Compare this to Apple.  You typically have a store you can drive to, even if it's an hour or two away.  If I get frustrated and angry, it's with a real person, not some voice on the phone.  I can demonstrate the problem to them and they can't use the "We didn't make the operating system" excuse.  They also can't say "Well this computer came with XP but you installed Vista on it so we don't support it."  It's an Apple product from software to hardware so deal with it.

 

Maybe to a computer geek (like me) all this doesn't really matter.  I usually build my own computer and can solve problems myself.  But I know plenty of people who can't and have sat on the phone arguing with technical support about what requires and does not require "at home service" or what needs service at all (It's a software problem so it's not our problem).

 

As for the cost of buying a Windows machine versus a MAC, I think Apple kicks you in the privates when you buy the machine, but not later.  Windows hardware vendors give you a lower buy in price, but then progressively kick you in the nuts when you have fill in some of the gaps (e.g. Windows 7 built in backup solution is only fully featured on some Windows versions and even then it's not that great...)

 

Apple simplifies things (sometimes way too much) but I think they've done a pretty good asking what they could to to keep the customers happy during and after the sale.  I think vendors who sell Windows and hardware that runs Windows really need to kick themselves and realize a computer needs more support than a microwave or TV does.  Dell tried with the Kiosks and Sony with Sony Style stores.  I won't even get into those...

 

Small (read: local) vendors were pretty good at support the Windows systems they built.  But most of those are gone and mostly people buy laptops now - local owners can't make those.  It's just the big vendors now.

 

My apologies if I'm repeating what's said in this thread.  I didn't read the entire thing.

 

*edit* -  I'm not trying to say Apple customer service is magical or anything of the sort.  I've read enough complaints to know people have had major problems.  I'm just pointing out the benefits of having a physical location to visit (Apple store) and having the hardware and software from the same vendor.


Nice write-up.  Incidentally, you'll be amused to know that the bane of Apple's existence is support.  It's easy for people like us, who know our way around computers to know how things are, but if you remember that 99% of people are clueless and remember all the silly things they do, then Apple's decisions, such as preventing batteries being changed in iPods and iPhones suddenly makes a lot of sense.  The geeks criticise them not realising that many decisions were aimed at everyone else.

 

Incidentally, I just bought a new MacBook Pro 15" 2.66 with the 1680x1050 matte screen and the thing is like a sculpture sitting on my desk, not a computer.  The screen is so good (anyone with sense gets the matte and not the lets-fake-it glossy) that I think I'm going to have to ditch my cheap 24" Samsung -- there's a pic of my daughter on the desktop on the Mac's screen and I just want to stare at it, each individual hair on her head standing out.  Turning back to the Samsung i just unpleasant. The lid closes with the kind of thunk reserved for luxury cars, a far cry from the dodgy latches of my old one, let alone any Wintel laptop.  Ok, I'll shut up now, but you get the idea.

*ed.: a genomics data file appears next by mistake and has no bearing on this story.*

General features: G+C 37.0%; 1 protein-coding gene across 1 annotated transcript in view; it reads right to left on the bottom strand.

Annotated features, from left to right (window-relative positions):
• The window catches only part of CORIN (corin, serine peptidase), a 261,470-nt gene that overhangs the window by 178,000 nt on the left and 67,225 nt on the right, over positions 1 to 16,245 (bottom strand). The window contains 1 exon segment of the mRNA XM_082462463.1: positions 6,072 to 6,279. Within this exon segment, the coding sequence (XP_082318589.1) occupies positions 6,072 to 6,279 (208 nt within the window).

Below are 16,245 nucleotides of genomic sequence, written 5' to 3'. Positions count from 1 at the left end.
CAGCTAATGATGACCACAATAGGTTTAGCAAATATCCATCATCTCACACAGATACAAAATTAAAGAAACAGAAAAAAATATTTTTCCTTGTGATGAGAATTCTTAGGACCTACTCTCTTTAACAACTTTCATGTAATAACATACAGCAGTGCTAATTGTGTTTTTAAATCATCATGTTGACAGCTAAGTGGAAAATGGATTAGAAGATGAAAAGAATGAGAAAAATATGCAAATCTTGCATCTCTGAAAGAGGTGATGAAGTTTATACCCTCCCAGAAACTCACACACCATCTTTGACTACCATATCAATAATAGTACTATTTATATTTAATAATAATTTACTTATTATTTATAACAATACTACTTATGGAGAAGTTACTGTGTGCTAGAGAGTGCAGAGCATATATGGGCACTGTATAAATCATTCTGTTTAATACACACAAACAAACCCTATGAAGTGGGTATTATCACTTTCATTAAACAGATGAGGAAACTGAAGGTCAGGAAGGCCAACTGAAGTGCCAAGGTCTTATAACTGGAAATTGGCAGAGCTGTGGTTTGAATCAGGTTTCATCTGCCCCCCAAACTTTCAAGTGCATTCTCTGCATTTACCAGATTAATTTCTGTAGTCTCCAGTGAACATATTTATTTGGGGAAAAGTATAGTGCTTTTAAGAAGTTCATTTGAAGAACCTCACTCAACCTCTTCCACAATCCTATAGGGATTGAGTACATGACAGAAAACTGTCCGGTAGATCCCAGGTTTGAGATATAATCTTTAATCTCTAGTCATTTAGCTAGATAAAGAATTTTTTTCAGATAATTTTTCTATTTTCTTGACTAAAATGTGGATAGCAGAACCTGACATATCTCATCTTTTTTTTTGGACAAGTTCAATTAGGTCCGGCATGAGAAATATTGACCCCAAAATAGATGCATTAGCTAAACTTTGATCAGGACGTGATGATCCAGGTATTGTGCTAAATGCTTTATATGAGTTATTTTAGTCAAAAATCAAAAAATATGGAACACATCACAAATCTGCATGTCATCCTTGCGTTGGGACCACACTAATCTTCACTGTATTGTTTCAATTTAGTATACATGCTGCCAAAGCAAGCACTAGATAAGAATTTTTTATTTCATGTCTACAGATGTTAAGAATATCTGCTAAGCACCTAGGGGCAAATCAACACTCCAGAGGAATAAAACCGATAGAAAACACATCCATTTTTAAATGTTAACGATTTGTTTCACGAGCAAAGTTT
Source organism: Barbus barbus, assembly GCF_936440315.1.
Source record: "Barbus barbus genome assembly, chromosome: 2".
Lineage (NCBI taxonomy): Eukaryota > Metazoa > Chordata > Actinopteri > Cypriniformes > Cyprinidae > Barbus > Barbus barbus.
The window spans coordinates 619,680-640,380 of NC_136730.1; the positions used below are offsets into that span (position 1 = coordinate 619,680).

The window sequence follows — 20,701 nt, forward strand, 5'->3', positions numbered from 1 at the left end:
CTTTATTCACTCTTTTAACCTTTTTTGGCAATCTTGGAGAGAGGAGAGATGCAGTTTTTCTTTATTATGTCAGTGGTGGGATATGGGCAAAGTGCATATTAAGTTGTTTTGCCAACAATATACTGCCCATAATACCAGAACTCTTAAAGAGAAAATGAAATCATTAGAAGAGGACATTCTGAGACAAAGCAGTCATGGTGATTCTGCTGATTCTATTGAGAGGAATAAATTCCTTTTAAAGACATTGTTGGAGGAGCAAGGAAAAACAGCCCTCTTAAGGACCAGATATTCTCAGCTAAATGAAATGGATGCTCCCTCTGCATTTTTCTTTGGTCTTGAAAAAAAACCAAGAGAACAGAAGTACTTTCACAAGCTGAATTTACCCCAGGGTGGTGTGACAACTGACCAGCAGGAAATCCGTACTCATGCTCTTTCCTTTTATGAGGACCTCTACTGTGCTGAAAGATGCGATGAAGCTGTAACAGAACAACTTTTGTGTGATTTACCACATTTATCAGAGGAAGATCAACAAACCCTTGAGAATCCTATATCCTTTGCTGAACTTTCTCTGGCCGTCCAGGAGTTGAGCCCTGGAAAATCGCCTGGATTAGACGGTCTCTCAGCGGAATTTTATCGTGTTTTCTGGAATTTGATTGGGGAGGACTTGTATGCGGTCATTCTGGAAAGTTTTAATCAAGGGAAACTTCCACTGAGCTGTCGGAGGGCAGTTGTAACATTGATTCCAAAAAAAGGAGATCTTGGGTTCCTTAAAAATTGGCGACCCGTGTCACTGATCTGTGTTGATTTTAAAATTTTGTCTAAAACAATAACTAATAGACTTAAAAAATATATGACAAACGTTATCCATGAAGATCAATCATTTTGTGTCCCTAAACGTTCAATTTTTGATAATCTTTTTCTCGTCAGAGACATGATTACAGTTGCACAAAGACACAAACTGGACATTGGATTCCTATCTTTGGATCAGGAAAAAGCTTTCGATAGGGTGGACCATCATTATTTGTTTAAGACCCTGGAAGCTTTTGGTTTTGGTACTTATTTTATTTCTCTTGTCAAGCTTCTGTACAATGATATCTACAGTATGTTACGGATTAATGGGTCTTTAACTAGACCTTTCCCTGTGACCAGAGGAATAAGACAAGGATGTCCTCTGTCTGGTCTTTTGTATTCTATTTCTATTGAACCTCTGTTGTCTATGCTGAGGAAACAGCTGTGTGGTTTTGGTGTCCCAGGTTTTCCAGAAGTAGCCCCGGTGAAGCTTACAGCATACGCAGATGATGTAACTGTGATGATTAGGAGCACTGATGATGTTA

post #560 of 637


 

Quote:
Originally Posted by JxK View Post

Local vendors rock!


Yes - if they are a good local vendor.  Back in the local vendor heyday (around 1996?) many local vendors were just as bad (some much worse) than the big vendors now.  I think by Apple stores replicate the idea of a good and trusted local vendor, which the Windows industry has totally lost sight off.  I think that's part of why the Apple store idea is so refreshing for many people.  Since Windows hardware vendors have been offering crazy low prices and (IMHO) dishonest promises of service, reliability, and support, many people have abandoned local businesses for big retailers.

 

For people who have been using good local vendors for years, the Apple store idea isn't anything new.  Actually, it might come off as a little crazy and antiseptic.

 

Quote:
Originally Posted by Currawong View Post

Third, I don't know the status of Apple's market share in business, but I'd say it's still quite small.  They have always had a strong education presence. 

 

Apple's presence in the education sector was hurt a lot in the late 90s and early 00s.  The prices of Windows based systems were falling quickly and software makers were moving to Windows from other established (and overpriced) antiquated systems (e.g. MacOS, SGI+IRIX).  There was also the growth of the networked environment, which was a total failure on MacOS. Thankfully (for Apple) OSX came along.

 

As for Apple in education today, I think growth has started again over the last few years.  However, one major issue is the restricted hardware.  For a desktop system you have a choice of an iMac or a Mac Pro.  The former is too inflexible for upgrades (you have to replace the entire system - monitor included - during upgrades), and the Mac Pro is too expensive for a computer lab when a lot of students need little more than internet access, office software, and basic use software like SPSS.

 

Apple needs to stuff something other than the between the iMac and Mac Pro.

 

And, as you have pointed out, Apple isn't really geared to sell in volume like Windows vendors.  A lot of educational facilities buy a lot (500+) computers at a time.

 

Quote:
Originally Posted by Currawong View Post

Nice write-up.  Incidentally, you'll be amused to know that the bane of Apple's existence is support.